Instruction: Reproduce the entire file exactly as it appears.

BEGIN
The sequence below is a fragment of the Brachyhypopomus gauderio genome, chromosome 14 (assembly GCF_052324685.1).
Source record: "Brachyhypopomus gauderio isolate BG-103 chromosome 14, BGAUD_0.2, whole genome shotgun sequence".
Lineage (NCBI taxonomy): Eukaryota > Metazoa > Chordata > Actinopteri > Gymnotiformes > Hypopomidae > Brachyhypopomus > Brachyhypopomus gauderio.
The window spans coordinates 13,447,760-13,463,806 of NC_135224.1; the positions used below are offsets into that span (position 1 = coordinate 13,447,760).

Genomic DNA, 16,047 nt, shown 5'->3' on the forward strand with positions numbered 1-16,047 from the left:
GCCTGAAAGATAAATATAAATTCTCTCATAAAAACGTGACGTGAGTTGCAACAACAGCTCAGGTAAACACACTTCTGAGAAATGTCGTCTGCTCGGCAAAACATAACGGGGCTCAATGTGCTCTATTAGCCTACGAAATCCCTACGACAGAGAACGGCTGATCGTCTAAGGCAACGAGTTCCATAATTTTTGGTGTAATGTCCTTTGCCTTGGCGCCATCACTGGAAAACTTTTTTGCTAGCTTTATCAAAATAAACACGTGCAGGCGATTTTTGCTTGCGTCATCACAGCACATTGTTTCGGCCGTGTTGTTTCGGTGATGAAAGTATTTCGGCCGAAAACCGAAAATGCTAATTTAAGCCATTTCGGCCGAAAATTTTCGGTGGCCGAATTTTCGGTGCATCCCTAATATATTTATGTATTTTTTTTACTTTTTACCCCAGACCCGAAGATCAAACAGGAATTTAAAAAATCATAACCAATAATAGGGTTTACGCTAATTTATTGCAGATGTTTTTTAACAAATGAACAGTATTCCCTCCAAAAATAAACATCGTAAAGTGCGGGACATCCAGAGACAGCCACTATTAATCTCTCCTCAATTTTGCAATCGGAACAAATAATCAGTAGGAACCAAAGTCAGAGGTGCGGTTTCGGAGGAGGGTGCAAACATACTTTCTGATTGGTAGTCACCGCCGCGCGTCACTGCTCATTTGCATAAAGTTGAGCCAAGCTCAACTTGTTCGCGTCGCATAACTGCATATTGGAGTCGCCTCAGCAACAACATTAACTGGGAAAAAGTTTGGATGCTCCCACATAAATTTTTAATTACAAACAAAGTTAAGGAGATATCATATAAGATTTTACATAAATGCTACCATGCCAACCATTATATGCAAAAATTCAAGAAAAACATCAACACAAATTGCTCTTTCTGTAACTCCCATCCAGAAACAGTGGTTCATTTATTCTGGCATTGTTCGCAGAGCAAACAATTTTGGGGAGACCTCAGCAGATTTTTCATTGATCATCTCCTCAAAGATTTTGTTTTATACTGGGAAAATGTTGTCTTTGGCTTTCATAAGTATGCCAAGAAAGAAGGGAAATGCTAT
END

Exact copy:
The sequence below is a fragment of the Brachyhypopomus gauderio genome, chromosome 14 (assembly GCF_052324685.1).
Source record: "Brachyhypopomus gauderio isolate BG-103 chromosome 14, BGAUD_0.2, whole genome shotgun sequence".
Lineage (NCBI taxonomy): Eukaryota > Metazoa > Chordata > Actinopteri > Gymnotiformes > Hypopomidae > Brachyhypopomus > Brachyhypopomus gauderio.
The window spans coordinates 13,447,760-13,463,806 of NC_135224.1; the positions used below are offsets into that span (position 1 = coordinate 13,447,760).

Genomic DNA, 16,047 nt, shown 5'->3' on the forward strand with positions numbered 1-16,047 from the left:
GCCTGAAAGATAAATATAAATTCTCTCATAAAAACGTGACGTGAGTTGCAACAACAGCTCAGGTAAACACACTTCTGAGAAATGTCGTCTGCTCGGCAAAACATAACGGGGCTCAATGTGCTCTATTAGCCTACGAAATCCCTACGACAGAGAACGGCTGATCGTCTAAGGCAACGAGTTCCATAATTTTTGGTGTAATGTCCTTTGCCTTGGCGCCATCACTGGAAAACTTTTTTGCTAGCTTTATCAAAATAAACACGTGCAGGCGATTTTTGCTTGCGTCATCACAGCACATTGTTTCGGCCGTGTTGTTTCGGTGATGAAAGTATTTCGGCCGAAAACCGAAAATGCTAATTTAAGCCATTTCGGCCGAAAATTTTCGGTGGCCGAATTTTCGGTGCATCCCTAATATATTTATGTATTTTTTTTACTTTTTACCCCAGACCCGAAGATCAAACAGGAATTTAAAAAATCATAACCAATAATAGGGTTTACGCTAATTTATTGCAGATGTTTTTTAACAAATGAACAGTATTCCCTCCAAAAATAAACATCGTAAAGTGCGGGACATCCAGAGACAGCCACTATTAATCTCTCCTCAATTTTGCAATCGGAACAAATAATCAGTAGGAACCAAAGTCAGAGGTGCGGTTTCGGAGGAGGGTGCAAACATACTTTCTGATTGGTAGTCACCGCCGCGCGTCACTGCTCATTTGCATAAAGTTGAGCCAAGCTCAACTTGTTCGCGTCGCATAACTGCATATTGGAGTCGCCTCAGCAACAACATTAACTGGGAAAAAGTTTGGATGCTCCCACATAAATTTTTAATTACAAACAAAGTTAAGGAGATATCATATAAGATTTTACATAAATGCTACCATGCCAACCATTATATGCAAAAATTCAAGAAAAACATCAACACAAATTGCTCTTTCTGTAACTCCCATCCAGAAACAGTGGTTCATTTATTCTGGCATTGTTCGCAGAGCAAACAATTTTGGGGAGACCTCAGCAGATTTTTCATTGATCATCTCCTCAAAGATTTTGTTTTATACTGGGAAAATGTTGTCTTTGGCTTTCATAAGTATGCCAAGAAAGAAGGGAAATGCTAT